Organisational Effectiveness by Richard Nelson

October 1, 2013 - In Strategic Change and Organisational Effectiveness - No comments yet

An organisation’s ability to serve its customers successfully and compete with its competitors is critical if it is to prosper over time.’

No matter how obvious this statement may seem, many organisations fall short in taking the necessary actions to build the probability of success in their favour.  We have witnessed the credit crunch, stimulated by overly ambitious financial innovation, and the subsequent financial crisis. Continue reading Organisational Effectiveness by Richard Nelson.


Executive Workshops, by Richard Nelson.

November 28, 2012 - In Strategic Change and Organisational Effectiveness - No comments yet

“One of the major benefits that the workshop can provide is the chance for the participants to ‘stand backand reflect on the practical implications of their strategic decisions.”

The term ‘Workshop’ is now common currency among managers, consultants in management and management educators.  It tends to cover a range of events, from seminars and training courses to events of an essentially practical nature.  It is these practical experiences that we are concerned about here.  The main difference between a seminar and a workshop is that a seminar is a teacher-led event developed from subject matter researched and selected by the seminar leader, usually with a teaching purpose.  A workshop is more typically designed by a consultant/facilitator from research undertaken with the prospective participants of the planned workshop. Continue reading Executive Workshops, by Richard Nelson..


The CEO Proposition – Some leadership ideas for senior executives by Richard Nelson

November 9, 2012 - In Featured, Strategic Change and Organisational Effectiveness - No comments yet

Getting the best out of your executives individually and collectively and, ultimately, your organisation can be a challenge for which there are few ready-made answers.  This is because your situation is unique and defined by the special characteristics of your organisation’s purpose and direction, culture, structure, processes and systems and people.  Leading changes to improve the effectiveness of the organisation often needs a multifaceted approach. Continue reading The CEO Proposition – Some leadership ideas for senior executives by Richard Nelson.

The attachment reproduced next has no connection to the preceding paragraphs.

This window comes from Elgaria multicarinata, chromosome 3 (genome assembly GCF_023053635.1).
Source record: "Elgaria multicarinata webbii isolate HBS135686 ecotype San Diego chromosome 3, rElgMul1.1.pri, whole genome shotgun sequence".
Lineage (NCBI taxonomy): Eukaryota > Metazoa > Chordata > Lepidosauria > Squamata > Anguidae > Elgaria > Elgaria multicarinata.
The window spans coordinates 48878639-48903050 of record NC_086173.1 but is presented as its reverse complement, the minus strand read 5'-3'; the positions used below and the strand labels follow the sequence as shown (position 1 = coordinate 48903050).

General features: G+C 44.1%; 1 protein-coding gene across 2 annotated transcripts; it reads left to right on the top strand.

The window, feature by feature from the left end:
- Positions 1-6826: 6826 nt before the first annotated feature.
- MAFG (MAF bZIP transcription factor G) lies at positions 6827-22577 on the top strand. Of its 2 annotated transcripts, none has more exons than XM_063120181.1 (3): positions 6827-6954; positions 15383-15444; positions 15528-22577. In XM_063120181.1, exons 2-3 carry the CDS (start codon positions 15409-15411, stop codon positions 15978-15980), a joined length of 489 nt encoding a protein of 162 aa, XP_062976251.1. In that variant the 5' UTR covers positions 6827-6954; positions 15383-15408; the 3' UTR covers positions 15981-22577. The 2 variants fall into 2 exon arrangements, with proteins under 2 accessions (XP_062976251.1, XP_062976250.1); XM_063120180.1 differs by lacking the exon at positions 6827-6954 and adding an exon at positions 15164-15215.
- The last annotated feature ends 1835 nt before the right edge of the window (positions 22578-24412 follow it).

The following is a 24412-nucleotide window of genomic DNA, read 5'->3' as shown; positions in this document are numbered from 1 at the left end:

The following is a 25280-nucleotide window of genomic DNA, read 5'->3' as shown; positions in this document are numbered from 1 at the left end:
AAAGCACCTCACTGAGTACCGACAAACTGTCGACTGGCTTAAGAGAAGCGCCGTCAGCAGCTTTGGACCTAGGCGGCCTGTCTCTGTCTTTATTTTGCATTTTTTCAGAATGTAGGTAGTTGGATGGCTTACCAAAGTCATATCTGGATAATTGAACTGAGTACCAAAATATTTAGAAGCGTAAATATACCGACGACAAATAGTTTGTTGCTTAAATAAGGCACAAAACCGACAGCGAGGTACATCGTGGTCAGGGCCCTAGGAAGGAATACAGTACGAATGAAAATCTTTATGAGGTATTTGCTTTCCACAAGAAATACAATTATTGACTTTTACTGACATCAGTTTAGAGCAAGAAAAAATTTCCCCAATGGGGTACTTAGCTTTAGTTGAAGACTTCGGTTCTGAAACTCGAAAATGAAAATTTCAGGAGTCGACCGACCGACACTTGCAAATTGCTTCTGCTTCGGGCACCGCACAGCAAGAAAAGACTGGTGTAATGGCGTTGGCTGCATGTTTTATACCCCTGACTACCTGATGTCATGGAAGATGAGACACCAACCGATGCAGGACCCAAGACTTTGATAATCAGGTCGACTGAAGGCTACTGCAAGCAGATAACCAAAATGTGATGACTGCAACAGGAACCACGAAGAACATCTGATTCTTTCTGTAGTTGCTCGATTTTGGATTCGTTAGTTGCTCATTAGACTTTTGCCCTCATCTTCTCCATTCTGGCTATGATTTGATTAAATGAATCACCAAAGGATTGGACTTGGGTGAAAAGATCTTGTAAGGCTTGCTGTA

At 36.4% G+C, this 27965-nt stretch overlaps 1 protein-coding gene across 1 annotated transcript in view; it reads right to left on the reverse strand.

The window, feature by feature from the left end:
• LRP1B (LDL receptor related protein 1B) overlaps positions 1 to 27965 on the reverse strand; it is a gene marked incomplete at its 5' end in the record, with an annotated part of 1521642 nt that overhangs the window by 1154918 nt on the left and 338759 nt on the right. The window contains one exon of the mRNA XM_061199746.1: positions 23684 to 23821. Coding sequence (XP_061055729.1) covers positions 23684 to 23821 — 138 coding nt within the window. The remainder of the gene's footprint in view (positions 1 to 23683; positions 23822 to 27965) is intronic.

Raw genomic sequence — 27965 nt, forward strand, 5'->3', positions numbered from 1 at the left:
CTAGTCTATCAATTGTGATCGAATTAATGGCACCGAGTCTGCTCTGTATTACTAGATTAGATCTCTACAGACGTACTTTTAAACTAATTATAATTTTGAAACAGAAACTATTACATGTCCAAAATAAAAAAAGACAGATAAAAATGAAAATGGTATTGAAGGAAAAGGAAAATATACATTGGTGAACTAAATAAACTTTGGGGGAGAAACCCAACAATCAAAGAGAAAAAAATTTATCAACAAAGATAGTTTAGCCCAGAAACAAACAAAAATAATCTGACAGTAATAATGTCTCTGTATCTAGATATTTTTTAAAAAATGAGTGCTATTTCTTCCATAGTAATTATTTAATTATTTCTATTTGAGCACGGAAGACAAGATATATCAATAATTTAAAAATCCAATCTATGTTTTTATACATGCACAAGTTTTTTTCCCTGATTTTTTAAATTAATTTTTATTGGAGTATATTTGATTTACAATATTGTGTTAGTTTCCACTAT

HR in the 21st Century – A High Level Summary By Richard Nelson

May 4, 2011 - In Strategic Change and Organisational Effectiveness - No comments yet

The Development Context

The future of HR is closely related to the current/future needs of organisations. HR will need to contribute more directly to improving the performance of organisations if it is to play a core role in the businesses of the future. HR will need to focus on delivering outcomes. It will be important for HR to be defined by what it delivers rather than what it does. Continue reading HR in the 21st Century – A High Level Summary By Richard Nelson.


Employee Engagement

March 2, 2010 - In Strategic Change and Organisational Effectiveness - No comments yet

David Sharpley is an occupational psychologist and Nelson Consulting associate, and has recently worked with us on the 360◦ Development Review element of a comprehensive personal development programme for senior managers in a large financial organization. We developed the Development Review Questionnaire based on a number of competencies in relation to the strategy of the specific management group. The 360◦ review was carried out online using David’s internet-based PARIO system. Continue reading Employee Engagement.


Culture, Strategy and HR, by Richard Nelson

February 2, 2010 - In Strategic Change and Organisational Effectiveness - No comments yet

Strategy, culture and the function of HR may appear to be different aspects of an organisation but potentially they can be intricately linked, especially if the HR function has real influence. It is important that different aspects of company culture are internally aligned so that stakeholders (customers, employees, shareholders, suppliers and communities) experience a unified organisational character. An example of disunity is when the sales people demonstrate both a professional and caring approach to meet a customer’s requirements; but a possible long term relationship is put in jeopardy by overly casual and inefficient behaviour by customer service staff. Continue reading Culture, Strategy and HR, by Richard Nelson.


The Role of HR in Developing Organisational Effectiveness

May 15, 2009 - In Strategic Change and Organisational Effectiveness - No comments yet

Organisational Effectiveness is an organisation’s ability to maximise results in the competitive external environment.

In this article, we look at how the Human Resources function can help an organisation be effective.  We argue that once cost cutting and efficiency improvements have been made to increase profitability, the organisation needs to focus on the further generation of improved revenues and profitability through peoples’ innovation and the development of new ideas. Continue reading The Role of HR in Developing Organisational Effectiveness.